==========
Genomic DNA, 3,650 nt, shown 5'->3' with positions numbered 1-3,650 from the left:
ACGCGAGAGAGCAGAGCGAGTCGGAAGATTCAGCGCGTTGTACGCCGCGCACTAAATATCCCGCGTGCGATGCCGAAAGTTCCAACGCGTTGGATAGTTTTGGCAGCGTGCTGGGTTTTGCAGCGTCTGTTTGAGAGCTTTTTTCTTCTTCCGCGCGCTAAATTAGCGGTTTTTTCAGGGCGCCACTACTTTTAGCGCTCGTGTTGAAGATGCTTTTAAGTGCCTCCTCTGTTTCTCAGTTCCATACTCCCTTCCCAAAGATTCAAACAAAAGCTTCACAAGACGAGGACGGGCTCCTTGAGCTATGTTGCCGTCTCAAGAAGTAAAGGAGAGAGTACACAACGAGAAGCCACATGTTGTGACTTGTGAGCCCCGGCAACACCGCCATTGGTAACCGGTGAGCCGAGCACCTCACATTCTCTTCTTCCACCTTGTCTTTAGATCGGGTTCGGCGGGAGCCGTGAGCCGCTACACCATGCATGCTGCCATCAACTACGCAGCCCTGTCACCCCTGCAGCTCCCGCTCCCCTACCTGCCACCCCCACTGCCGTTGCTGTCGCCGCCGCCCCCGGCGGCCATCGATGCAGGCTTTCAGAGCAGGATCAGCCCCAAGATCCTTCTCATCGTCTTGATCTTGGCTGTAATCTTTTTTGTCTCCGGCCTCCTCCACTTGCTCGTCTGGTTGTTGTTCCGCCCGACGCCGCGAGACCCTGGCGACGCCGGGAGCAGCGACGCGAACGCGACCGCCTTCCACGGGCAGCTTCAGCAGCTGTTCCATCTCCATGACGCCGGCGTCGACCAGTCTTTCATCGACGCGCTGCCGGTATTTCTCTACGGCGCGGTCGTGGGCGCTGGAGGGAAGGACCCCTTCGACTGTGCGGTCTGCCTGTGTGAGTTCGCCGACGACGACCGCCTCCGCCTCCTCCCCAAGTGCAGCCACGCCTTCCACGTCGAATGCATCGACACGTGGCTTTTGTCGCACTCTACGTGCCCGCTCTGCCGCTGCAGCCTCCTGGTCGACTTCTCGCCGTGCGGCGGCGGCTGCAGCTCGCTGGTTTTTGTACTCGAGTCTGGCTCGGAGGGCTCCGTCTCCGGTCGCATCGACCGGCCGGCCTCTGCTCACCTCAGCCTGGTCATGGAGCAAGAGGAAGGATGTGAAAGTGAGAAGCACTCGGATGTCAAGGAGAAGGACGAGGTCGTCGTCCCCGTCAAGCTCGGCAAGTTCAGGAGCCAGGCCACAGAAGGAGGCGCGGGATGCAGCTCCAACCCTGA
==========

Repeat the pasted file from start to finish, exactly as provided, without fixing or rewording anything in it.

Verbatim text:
Genomic DNA, 3,650 nt, shown 5'->3' with positions numbered 1-3,650 from the left:
ACGCGAGAGAGCAGAGCGAGTCGGAAGATTCAGCGCGTTGTACGCCGCGCACTAAATATCCCGCGTGCGATGCCGAAAGTTCCAACGCGTTGGATAGTTTTGGCAGCGTGCTGGGTTTTGCAGCGTCTGTTTGAGAGCTTTTTTCTTCTTCCGCGCGCTAAATTAGCGGTTTTTTCAGGGCGCCACTACTTTTAGCGCTCGTGTTGAAGATGCTTTTAAGTGCCTCCTCTGTTTCTCAGTTCCATACTCCCTTCCCAAAGATTCAAACAAAAGCTTCACAAGACGAGGACGGGCTCCTTGAGCTATGTTGCCGTCTCAAGAAGTAAAGGAGAGAGTACACAACGAGAAGCCACATGTTGTGACTTGTGAGCCCCGGCAACACCGCCATTGGTAACCGGTGAGCCGAGCACCTCACATTCTCTTCTTCCACCTTGTCTTTAGATCGGGTTCGGCGGGAGCCGTGAGCCGCTACACCATGCATGCTGCCATCAACTACGCAGCCCTGTCACCCCTGCAGCTCCCGCTCCCCTACCTGCCACCCCCACTGCCGTTGCTGTCGCCGCCGCCCCCGGCGGCCATCGATGCAGGCTTTCAGAGCAGGATCAGCCCCAAGATCCTTCTCATCGTCTTGATCTTGGCTGTAATCTTTTTTGTCTCCGGCCTCCTCCACTTGCTCGTCTGGTTGTTGTTCCGCCCGACGCCGCGAGACCCTGGCGACGCCGGGAGCAGCGACGCGAACGCGACCGCCTTCCACGGGCAGCTTCAGCAGCTGTTCCATCTCCATGACGCCGGCGTCGACCAGTCTTTCATCGACGCGCTGCCGGTATTTCTCTACGGCGCGGTCGTGGGCGCTGGAGGGAAGGACCCCTTCGACTGTGCGGTCTGCCTGTGTGAGTTCGCCGACGACGACCGCCTCCGCCTCCTCCCCAAGTGCAGCCACGCCTTCCACGTCGAATGCATCGACACGTGGCTTTTGTCGCACTCTACGTGCCCGCTCTGCCGCTGCAGCCTCCTGGTCGACTTCTCGCCGTGCGGCGGCGGCTGCAGCTCGCTGGTTTTTGTACTCGAGTCTGGCTCGGAGGGCTCCGTCTCCGGTCGCATCGACCGGCCGGCCTCTGCTCACCTCAGCCTGGTCATGGAGCAAGAGGAAGGATGTGAAAGTGAGAAGCACTCGGATGTCAAGGAGAAGGACGAGGTCGTCGTCCCCGTCAAGCTCGGCAAGTTCAGGAGCCAGGCCACAGAAGGAGGCGCGGGATGCAGCTCCAACCCTGA